Trying to keep a reign on your kid's online activity is tough. Add smart phone apps to the mix and you'll be quickly overwhelmed.

There are smart phone apps to help you compare prices, pass the time and stay connected to your neighbors. Most of the millions of apps for Androids and iPhones are harmless, but several new apps promising to hide your identity are creating chaos in local high schools.

On April 16, someone posted an anonymous bomb threat to a high school on Yik Yak. The app works like a virtual bulletin board where anonymous posts can be seen by anyone within a mile and a half radius.

The principal of that high school sent an email to parents asking them to delete the app Gaggle from their children's phones, writing that students were using it to "post extremely hateful speech, photos and drawings."

Gaggle is also anonymous, and while the school district blocked the app from WiFi on its campuses, students can and do use it away from school and on their cell phones.

At campuses all over pictures were found posted of students and teachers with comments calling them fat. Others pile on, adding their own viscous comments. Sometimes silly, posts are more often hateful and racist. One picture posted near the same high school shows someone holding a bag of pot. 

"It just turns nasty so quickly," said Kathy Boehle.

Boehle works for a company paid by school districts to monitor student communication. Ironically, her company is called "Gaggle" too.

Boehle refers to it as "the good Gaggle."

Her company has come up with a list of anonymous apps parents should know about.

"Keep an eye on your kid's phones," said Boehle. "Look at the photos that they're taking."

She says many kids are using an iPhone app called Photo Swap to anonymously send nude photos to strangers. There's no registration required, so no one ever has to know it's you.

Askfm is an app and website that allows anyone to post anonymous questions and answers to you, but Boehle says the questions are usually graphic and sexual. 

Secret is an iPhone app that lets you "speak freely" and "share anything" with people in your address book, and no one knows who you are. But even those messages can and do turn ugly.

"I think there should have been more thought into how this could be used in a negative way," said Dr. Jennifer Blaine, associate superintendent with another school district.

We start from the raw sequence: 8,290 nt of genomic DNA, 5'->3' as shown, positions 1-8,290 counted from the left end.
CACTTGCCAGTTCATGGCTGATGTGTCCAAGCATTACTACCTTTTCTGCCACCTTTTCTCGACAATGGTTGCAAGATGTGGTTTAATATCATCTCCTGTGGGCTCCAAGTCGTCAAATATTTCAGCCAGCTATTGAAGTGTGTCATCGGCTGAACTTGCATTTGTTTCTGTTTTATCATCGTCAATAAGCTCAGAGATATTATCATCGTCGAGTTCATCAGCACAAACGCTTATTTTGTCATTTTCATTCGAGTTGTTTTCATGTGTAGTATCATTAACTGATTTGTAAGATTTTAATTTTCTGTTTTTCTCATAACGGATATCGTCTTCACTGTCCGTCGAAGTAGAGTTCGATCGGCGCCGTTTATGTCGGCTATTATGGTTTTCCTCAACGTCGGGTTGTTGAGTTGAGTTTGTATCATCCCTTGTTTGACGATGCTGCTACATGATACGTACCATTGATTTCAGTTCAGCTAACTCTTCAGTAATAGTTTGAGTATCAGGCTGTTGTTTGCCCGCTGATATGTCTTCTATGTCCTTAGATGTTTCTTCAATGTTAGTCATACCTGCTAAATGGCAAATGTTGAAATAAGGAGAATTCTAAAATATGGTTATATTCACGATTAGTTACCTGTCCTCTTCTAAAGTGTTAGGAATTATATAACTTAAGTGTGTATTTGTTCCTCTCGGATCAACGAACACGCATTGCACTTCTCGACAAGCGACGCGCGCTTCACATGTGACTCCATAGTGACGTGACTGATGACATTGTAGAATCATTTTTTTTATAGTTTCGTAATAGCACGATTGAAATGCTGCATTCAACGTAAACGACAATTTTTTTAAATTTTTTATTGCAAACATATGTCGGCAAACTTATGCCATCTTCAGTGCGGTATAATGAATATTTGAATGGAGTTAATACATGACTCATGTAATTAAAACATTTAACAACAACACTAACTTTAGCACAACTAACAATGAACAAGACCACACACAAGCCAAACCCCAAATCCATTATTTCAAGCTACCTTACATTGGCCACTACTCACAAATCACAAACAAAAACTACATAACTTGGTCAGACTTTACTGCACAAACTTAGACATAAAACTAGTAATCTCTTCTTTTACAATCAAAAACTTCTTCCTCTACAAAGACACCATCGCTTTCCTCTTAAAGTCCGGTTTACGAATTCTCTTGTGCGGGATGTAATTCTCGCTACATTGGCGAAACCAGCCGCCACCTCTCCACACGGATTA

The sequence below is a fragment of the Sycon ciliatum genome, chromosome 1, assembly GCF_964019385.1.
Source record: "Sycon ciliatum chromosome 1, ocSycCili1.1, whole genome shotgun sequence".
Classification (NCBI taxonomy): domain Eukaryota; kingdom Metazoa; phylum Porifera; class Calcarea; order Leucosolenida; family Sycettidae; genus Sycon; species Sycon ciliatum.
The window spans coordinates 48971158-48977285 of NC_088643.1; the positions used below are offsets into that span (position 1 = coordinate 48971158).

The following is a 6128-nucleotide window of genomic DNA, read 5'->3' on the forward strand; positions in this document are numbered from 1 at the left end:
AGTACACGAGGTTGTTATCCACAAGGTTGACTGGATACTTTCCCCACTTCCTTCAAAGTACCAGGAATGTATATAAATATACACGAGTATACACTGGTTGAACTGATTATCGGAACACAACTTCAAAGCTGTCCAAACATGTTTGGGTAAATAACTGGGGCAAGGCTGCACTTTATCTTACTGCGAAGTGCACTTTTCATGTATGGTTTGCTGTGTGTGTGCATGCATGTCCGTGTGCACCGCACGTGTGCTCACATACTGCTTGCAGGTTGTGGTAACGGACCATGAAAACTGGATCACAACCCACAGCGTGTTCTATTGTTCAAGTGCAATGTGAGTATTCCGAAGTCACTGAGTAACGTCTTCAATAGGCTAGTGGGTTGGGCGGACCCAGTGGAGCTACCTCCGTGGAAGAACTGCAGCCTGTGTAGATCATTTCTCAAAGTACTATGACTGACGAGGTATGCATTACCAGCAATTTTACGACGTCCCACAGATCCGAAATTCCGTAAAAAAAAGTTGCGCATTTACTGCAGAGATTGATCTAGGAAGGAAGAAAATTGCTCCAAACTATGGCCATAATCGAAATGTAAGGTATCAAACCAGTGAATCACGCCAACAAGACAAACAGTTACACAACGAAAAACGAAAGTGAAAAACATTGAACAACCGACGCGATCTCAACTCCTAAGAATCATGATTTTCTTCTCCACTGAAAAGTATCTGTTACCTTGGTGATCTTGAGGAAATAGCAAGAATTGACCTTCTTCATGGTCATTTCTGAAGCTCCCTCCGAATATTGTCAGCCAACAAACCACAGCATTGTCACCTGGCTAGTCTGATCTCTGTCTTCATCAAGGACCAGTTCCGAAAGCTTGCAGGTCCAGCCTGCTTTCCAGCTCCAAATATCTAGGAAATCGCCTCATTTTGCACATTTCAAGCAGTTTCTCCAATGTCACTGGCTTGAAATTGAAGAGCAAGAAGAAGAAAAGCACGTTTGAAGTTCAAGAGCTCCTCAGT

Below are some statements released by app creators:

Yik Yak Response:

"Yik Yak is an anonymous app built to foster responsible interaction and build networks in hyper-local areas. We're very disappointed in how many have chosen to misuse our app. We recognize that with any social app or network, there is the likelihood for misuse from a small group of users, so we have put specific algorithms in place to prevent this from happening. We have geo-fenced almost all primary and secondary schools and turned the app to 17+ in stores to ensure the user base is age appropriate and parents can easily block the app on their children’s phones. Also, if a school administrator or parent sees the app being used maliciously at a high school or middle school, they can go to our website to request that a particular school be geo-fenced. The app monitors conversations and posts, and any negative or harmful behavior will result in the respective user being blocked, or altogether banned from future use. We continue to build out this technology to ensure positive interaction, but we are also finding that as more users sign up and start using the app, each community begins to self regulate itself in a positive way." - Tyler Droll, CEO and Co-founder, Yik Yak

Gaggle Response:

Thanks for reaching out to us about Gaggle. Gaggle is strictly intended for people over 17 years of age. We're actively looking into all technical options to prohibit the violations of our terms of service.